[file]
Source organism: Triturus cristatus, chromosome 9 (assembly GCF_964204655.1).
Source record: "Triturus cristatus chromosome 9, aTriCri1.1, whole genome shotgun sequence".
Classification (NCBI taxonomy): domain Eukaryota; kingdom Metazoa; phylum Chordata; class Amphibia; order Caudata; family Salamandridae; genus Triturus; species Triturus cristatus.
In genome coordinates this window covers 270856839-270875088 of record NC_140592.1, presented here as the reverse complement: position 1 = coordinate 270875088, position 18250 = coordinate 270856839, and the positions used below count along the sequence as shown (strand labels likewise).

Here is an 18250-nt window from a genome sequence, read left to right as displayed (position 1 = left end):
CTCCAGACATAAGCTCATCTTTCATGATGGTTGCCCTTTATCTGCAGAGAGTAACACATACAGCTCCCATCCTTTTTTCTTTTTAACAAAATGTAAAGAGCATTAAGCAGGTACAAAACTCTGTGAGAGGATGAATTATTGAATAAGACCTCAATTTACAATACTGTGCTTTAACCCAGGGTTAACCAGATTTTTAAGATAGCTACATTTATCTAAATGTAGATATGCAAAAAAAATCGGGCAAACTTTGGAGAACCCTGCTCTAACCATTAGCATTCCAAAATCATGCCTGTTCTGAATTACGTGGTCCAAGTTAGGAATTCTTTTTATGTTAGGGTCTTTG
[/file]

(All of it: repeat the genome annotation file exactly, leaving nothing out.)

Source organism: Triturus cristatus, chromosome 9 (assembly GCF_964204655.1).
Source record: "Triturus cristatus chromosome 9, aTriCri1.1, whole genome shotgun sequence".
Classification (NCBI taxonomy): domain Eukaryota; kingdom Metazoa; phylum Chordata; class Amphibia; order Caudata; family Salamandridae; genus Triturus; species Triturus cristatus.
In genome coordinates this window covers 270856839-270875088 of record NC_140592.1, presented here as the reverse complement: position 1 = coordinate 270875088, position 18250 = coordinate 270856839, and the positions used below count along the sequence as shown (strand labels likewise).

Here is an 18250-nt window from a genome sequence, read left to right as displayed (position 1 = left end):
CTCCAGACATAAGCTCATCTTTCATGATGGTTGCCCTTTATCTGCAGAGAGTAACACATACAGCTCCCATCCTTTTTTCTTTTTAACAAAATGTAAAGAGCATTAAGCAGGTACAAAACTCTGTGAGAGGATGAATTATTGAATAAGACCTCAATTTACAATACTGTGCTTTAACCCAGGGTTAACCAGATTTTTAAGATAGCTACATTTATCTAAATGTAGATATGCAAAAAAAATCGGGCAAACTTTGGAGAACCCTGCTCTAACCATTAGCATTCCAAAATCATGCCTGTTCTGAATTACGTGGTCCAAGTTAGGAATTCTTTTTATGTTAGGGTCTTTG